By the 1970s' the young adults who had drifted to the cities in the 1950s had given birth to another generation of Maori born and raised in the city and therefore separated from their tribal roots. Unemployment in New Zealand had greatly escalated by this time, and the government implemented a range of employment programs, based on similar ones offered in the pre-war United States.

Despite the economic pressures, new Maori arts groups formed as part of the government employment programs at the Wellington Arts Centre. (The centre was the first of the art employment programs established by the government in 1980). Contemporary theatre companies such as Te Ohu Whakaari and a Pacific Island group, Taotahi, were established under the artistic direction of Colin McColl; Maori actor Rangimoana Taylor later became artistic director of Te Ohu Whakaari. The new works these groups presented were more about contemporary living than direct expressions of Maori or Pacific Island art or culture. An African-Maori dance company called ‘Merupa Maori’ was founded under the musical and dance direction of Kincho Katshablala, a former cast member of the famous South African musical ‘lpi Tombi’, and Rangitihi Tahuparae, an expert on Maori language, ritual, history and weaponry. Tahuparae had also helped form Te Ohu Whakaari, which successfully staged its first p|ay, ‘The Gospel According to Tane’, written by Selwyn Murupaenga, and initiated, among many other things, the Whanaki rangataua (emerging warriors) group. This powerful body of highly skilled Maori Warriors used traditional and contemporary weaponry and methods of fighting. He also trained very selecr gfoups of young people in Maori ritual, language and traditional dance.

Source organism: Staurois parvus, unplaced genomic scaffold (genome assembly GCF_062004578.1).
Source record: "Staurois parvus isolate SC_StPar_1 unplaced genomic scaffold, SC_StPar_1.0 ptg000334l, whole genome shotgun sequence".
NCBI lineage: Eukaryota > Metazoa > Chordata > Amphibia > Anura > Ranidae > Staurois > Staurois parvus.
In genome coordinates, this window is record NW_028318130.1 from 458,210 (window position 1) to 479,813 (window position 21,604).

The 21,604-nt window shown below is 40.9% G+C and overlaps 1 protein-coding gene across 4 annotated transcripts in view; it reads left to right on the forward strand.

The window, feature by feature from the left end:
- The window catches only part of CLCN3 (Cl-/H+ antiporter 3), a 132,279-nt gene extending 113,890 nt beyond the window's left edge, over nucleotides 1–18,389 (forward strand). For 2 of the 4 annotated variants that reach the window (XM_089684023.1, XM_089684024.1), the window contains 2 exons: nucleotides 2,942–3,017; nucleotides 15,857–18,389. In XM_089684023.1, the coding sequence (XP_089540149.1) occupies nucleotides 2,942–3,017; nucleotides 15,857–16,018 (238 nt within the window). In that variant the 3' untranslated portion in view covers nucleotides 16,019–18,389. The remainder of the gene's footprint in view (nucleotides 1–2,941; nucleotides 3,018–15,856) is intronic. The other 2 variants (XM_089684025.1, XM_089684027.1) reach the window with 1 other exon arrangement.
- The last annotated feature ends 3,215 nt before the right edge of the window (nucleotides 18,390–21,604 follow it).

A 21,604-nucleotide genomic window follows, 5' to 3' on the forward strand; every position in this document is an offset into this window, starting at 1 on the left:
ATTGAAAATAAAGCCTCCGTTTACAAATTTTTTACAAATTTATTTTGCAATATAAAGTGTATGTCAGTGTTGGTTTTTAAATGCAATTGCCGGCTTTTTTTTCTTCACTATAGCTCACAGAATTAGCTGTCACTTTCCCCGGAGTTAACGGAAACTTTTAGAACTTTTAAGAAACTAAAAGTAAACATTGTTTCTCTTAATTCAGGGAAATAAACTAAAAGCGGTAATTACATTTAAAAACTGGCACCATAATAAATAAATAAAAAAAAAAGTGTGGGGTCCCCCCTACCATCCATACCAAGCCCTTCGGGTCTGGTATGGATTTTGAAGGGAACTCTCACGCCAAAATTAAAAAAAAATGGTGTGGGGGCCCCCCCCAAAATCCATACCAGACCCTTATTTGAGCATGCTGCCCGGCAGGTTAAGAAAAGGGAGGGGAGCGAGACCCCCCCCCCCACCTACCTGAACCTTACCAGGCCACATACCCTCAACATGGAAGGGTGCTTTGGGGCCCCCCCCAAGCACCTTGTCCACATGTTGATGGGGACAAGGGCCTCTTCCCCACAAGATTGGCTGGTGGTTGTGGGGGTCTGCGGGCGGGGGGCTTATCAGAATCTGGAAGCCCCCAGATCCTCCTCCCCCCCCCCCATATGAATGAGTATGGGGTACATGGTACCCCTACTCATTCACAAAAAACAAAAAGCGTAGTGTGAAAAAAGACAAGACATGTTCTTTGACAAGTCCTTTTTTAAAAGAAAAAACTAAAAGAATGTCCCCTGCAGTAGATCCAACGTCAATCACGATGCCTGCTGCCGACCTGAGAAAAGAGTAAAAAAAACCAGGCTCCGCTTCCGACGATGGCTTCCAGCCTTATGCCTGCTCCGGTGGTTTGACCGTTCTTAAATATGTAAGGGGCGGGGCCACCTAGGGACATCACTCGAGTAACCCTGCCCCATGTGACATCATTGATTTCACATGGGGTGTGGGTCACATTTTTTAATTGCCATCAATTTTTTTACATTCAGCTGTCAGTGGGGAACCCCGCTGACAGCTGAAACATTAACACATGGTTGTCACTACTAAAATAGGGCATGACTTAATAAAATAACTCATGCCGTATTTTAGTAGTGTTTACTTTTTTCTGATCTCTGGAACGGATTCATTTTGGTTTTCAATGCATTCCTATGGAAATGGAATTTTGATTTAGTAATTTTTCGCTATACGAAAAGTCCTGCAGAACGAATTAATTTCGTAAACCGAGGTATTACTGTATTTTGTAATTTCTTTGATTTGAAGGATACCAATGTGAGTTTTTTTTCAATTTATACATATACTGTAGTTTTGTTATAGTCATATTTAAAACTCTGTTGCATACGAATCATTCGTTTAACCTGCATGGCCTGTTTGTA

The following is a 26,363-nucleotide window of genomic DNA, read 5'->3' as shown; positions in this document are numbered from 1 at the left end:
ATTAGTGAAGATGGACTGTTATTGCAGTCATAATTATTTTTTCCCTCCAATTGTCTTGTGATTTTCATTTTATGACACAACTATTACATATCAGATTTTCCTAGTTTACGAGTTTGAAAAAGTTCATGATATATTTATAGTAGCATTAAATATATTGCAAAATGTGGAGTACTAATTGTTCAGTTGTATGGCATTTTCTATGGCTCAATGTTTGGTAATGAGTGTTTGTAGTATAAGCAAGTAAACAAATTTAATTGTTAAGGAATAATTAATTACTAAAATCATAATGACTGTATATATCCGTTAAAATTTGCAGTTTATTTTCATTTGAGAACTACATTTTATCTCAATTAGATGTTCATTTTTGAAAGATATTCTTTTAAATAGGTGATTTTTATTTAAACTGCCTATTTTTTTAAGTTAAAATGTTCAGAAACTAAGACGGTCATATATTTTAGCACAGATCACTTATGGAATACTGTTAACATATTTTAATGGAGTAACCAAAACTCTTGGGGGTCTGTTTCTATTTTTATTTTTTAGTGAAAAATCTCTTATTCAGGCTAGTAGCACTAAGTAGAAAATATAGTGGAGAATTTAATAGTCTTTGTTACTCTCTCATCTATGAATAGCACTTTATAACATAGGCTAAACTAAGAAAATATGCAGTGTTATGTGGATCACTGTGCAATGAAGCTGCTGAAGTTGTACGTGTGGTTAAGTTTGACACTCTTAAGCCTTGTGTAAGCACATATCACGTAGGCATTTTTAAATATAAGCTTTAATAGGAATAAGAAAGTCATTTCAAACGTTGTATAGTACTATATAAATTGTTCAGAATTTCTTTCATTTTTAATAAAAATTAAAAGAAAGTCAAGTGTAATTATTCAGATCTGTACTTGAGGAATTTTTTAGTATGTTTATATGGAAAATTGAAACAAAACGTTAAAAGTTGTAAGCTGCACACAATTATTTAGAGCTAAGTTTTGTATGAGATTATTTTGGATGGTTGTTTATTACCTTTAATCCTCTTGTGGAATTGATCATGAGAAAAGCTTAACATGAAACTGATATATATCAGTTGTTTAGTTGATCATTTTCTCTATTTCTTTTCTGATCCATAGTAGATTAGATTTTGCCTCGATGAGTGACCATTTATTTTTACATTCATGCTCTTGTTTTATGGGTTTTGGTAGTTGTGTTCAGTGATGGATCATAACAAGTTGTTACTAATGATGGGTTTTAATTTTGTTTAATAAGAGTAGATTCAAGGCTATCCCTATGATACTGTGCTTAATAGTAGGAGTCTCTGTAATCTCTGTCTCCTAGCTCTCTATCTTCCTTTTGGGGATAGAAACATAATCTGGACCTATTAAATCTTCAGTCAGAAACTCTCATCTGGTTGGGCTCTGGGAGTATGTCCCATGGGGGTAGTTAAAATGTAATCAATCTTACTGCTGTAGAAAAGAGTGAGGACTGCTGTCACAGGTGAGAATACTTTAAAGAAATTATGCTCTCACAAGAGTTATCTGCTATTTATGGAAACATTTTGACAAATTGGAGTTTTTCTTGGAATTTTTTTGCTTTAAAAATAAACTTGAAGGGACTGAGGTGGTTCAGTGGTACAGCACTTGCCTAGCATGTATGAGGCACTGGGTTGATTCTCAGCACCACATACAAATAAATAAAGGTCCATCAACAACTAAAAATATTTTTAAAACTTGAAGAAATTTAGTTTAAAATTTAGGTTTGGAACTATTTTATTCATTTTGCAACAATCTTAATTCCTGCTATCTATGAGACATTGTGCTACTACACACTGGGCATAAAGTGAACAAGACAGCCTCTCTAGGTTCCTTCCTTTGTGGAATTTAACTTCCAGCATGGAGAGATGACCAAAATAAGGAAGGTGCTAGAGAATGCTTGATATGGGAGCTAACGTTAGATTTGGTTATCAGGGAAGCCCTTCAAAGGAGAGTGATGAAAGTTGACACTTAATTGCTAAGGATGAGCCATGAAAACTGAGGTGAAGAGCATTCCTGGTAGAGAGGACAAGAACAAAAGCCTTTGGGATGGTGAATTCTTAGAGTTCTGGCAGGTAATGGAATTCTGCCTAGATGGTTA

The Maori language and other educational and developmental programs progressed under the visionary leadership of Ihakara Puketapu, the secretary of the government's Department of Maori Affairs. He had previously worked in New Mexico, and from the 1960s onward he instituted several cultural and business exchanges with the Navajo and Hopi Nations of the American Southwest as part of a focus on small industries involving crafts.

Puketapu also set up Te Kohanga Reo Maori, immersion language programs for preschoolers. Hundreds of small tribal and urban language "nests" throughout the country have increased the number of native speakers. However, as the Maori language is adjusted to fit into ”English-language format", its poetic nature is changed - a shift that may be unavoidable as we become part of the competitive global economy and the language loses its day-to-day use.

Maori language flourished on the radio under Huirangi Waikerepuru and Professor Whatarangi Winiata, who in 1982 helped form the first Maori radio station, Te Upoko o te Ika (Head of the Fish). Today there are more than twenty-five Maori radio stations around the country as well as a Maori television station, which celebrated its first anniversary in April 2004. Puketapu was also responsible for kokiri centres, training facilities that promote language and culture.